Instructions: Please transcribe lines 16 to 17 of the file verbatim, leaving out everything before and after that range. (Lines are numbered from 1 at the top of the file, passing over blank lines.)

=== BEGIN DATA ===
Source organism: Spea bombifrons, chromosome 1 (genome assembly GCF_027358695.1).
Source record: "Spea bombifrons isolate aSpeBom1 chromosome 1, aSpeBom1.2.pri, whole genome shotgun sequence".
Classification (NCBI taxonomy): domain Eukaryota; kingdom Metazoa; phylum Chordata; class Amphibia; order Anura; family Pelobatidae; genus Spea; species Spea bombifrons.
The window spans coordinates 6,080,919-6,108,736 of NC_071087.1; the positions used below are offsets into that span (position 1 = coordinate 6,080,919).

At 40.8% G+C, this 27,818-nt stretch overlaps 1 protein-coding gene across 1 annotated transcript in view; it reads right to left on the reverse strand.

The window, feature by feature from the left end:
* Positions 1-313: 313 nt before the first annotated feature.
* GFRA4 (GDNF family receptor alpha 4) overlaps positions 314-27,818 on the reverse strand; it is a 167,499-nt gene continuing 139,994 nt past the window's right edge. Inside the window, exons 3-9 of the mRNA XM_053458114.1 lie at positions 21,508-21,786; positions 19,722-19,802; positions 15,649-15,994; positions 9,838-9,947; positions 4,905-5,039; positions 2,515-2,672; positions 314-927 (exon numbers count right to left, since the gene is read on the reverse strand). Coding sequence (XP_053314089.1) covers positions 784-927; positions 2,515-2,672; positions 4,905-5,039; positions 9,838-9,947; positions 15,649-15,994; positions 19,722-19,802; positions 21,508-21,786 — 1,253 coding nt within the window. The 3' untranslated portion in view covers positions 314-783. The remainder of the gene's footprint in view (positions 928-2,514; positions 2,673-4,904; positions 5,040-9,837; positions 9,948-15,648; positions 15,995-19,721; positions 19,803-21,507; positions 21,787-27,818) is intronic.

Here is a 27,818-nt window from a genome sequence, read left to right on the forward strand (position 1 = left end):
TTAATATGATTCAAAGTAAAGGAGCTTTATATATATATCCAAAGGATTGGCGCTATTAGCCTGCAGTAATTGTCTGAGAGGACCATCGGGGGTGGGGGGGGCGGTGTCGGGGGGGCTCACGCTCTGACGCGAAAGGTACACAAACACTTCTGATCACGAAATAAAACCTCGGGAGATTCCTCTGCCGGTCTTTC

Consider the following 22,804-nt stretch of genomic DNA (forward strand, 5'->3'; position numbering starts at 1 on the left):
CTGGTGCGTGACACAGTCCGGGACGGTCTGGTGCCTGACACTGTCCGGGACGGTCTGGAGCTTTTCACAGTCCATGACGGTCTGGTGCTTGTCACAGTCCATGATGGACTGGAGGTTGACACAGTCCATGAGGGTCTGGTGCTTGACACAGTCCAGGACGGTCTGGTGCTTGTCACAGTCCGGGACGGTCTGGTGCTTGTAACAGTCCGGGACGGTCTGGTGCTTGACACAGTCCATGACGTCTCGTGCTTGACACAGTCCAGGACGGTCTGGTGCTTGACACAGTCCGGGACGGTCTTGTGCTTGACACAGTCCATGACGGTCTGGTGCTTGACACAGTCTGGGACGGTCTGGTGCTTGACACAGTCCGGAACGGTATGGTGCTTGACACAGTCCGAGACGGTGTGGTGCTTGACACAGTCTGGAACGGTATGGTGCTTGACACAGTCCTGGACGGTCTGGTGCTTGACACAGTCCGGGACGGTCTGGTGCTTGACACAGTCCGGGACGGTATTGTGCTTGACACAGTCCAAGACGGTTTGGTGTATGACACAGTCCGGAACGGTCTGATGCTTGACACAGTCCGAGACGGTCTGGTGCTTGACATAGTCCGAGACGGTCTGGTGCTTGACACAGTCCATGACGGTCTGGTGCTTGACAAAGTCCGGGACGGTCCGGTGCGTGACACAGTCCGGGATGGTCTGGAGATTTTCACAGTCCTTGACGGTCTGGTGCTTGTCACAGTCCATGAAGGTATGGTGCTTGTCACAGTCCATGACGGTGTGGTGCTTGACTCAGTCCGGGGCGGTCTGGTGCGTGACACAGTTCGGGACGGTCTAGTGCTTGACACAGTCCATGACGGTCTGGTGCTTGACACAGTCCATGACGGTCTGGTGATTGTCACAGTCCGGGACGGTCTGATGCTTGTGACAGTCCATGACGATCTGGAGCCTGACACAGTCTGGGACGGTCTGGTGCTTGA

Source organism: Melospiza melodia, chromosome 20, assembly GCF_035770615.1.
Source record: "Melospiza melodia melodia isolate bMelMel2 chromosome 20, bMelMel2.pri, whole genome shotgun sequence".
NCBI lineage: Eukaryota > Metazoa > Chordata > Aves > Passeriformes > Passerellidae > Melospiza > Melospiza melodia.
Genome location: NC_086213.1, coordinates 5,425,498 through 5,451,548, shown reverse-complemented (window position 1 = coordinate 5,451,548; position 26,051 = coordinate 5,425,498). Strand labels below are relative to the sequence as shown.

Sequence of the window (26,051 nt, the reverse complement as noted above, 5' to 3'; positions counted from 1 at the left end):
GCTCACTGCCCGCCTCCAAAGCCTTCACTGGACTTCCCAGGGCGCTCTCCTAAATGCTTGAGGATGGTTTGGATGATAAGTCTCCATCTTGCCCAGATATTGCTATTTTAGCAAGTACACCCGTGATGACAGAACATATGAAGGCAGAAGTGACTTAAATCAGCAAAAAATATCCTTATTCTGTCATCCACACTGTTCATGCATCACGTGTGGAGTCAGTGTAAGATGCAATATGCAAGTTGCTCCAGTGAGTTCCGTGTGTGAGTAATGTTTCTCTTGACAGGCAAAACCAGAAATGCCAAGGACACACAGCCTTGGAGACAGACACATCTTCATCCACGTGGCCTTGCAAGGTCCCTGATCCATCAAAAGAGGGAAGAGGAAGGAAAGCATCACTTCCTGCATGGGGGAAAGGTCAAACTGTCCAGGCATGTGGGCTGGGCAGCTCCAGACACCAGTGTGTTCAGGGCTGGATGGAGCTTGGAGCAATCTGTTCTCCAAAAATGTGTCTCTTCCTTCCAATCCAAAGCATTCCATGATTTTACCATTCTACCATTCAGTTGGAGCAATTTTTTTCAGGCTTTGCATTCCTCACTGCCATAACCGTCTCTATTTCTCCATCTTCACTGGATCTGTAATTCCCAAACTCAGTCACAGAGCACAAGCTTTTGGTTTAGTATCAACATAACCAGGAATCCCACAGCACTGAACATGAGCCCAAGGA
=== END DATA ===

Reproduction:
Genome location: NC_086213.1, coordinates 5,425,498 through 5,451,548, shown reverse-complemented (window position 1 = coordinate 5,451,548; position 26,051 = coordinate 5,425,498). Strand labels below are relative to the sequence as shown.

Sequence of the window (26,051 nt, the reverse complement as noted above, 5' to 3'; positions counted from 1 at the left end):